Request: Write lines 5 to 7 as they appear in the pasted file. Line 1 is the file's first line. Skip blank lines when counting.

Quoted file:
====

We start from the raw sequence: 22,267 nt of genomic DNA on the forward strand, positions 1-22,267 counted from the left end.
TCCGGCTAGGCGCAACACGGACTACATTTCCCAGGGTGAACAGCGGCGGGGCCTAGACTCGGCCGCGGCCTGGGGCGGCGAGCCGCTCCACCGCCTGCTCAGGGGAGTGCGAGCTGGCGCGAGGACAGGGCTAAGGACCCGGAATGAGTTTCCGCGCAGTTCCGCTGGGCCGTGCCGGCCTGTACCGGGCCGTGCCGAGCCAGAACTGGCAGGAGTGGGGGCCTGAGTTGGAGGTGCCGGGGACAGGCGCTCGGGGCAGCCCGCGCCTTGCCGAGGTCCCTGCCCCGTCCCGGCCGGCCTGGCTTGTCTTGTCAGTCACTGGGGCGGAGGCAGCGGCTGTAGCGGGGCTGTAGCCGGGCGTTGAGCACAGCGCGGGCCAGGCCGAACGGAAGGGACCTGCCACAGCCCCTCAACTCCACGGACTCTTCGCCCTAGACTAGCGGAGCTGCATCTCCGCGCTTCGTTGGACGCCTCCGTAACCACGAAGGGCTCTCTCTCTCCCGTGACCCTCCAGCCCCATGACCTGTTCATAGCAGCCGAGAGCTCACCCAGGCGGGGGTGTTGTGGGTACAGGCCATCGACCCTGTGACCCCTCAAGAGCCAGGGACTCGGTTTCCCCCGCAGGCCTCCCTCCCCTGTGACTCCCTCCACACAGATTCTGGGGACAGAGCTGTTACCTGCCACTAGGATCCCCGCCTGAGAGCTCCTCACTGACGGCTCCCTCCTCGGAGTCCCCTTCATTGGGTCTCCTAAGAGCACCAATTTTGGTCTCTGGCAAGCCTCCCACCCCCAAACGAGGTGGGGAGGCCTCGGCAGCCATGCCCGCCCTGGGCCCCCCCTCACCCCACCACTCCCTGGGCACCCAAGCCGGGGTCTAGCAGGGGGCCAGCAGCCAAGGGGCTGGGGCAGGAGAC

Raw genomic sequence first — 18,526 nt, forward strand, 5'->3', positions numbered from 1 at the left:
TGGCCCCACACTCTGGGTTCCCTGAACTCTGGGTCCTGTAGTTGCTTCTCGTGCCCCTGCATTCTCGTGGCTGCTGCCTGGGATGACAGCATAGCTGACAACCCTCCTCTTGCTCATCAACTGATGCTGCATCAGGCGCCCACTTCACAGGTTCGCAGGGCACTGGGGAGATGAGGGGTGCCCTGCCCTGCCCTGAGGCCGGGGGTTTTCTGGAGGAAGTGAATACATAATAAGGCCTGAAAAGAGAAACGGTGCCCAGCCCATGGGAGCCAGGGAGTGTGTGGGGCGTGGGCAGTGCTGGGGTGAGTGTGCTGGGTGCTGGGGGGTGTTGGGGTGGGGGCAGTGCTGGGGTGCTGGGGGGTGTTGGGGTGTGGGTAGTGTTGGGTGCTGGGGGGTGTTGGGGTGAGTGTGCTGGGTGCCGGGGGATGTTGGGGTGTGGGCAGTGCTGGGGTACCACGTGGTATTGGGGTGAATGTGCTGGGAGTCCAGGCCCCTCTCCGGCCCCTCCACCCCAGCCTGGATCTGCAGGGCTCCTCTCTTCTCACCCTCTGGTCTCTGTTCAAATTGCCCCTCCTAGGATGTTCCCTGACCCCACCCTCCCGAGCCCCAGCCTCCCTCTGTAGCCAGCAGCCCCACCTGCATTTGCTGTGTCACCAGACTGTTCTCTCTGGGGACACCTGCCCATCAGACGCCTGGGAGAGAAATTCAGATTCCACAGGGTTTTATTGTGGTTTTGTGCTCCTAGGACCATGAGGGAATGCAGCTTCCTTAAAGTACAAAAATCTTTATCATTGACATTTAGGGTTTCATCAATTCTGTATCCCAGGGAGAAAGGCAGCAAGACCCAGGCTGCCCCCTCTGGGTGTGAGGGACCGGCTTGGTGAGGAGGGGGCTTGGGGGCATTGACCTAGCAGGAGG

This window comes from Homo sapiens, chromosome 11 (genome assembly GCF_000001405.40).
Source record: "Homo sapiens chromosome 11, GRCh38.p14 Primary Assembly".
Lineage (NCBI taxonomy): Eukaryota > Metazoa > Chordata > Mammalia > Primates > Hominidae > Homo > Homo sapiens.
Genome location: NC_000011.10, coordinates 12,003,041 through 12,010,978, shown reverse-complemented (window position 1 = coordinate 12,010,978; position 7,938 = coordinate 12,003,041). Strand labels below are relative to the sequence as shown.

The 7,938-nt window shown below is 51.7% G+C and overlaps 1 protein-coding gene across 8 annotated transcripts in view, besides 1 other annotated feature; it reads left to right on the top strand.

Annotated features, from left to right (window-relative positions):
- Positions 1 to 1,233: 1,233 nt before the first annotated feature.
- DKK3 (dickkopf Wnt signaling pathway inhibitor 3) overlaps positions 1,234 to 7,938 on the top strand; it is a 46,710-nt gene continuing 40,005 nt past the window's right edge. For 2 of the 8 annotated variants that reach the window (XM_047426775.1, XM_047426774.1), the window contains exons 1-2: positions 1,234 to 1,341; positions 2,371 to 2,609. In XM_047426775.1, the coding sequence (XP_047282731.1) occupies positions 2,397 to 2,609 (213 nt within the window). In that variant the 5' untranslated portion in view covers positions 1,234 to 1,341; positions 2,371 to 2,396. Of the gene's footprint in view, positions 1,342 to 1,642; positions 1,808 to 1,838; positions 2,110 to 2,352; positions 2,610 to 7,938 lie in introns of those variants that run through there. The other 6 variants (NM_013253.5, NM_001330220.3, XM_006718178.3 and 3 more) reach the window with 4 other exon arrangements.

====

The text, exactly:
This window comes from Homo sapiens, chromosome 11 (genome assembly GCF_000001405.40).
Source record: "Homo sapiens chromosome 11, GRCh38.p14 Primary Assembly".
Lineage (NCBI taxonomy): Eukaryota > Metazoa > Chordata > Mammalia > Primates > Hominidae > Homo > Homo sapiens.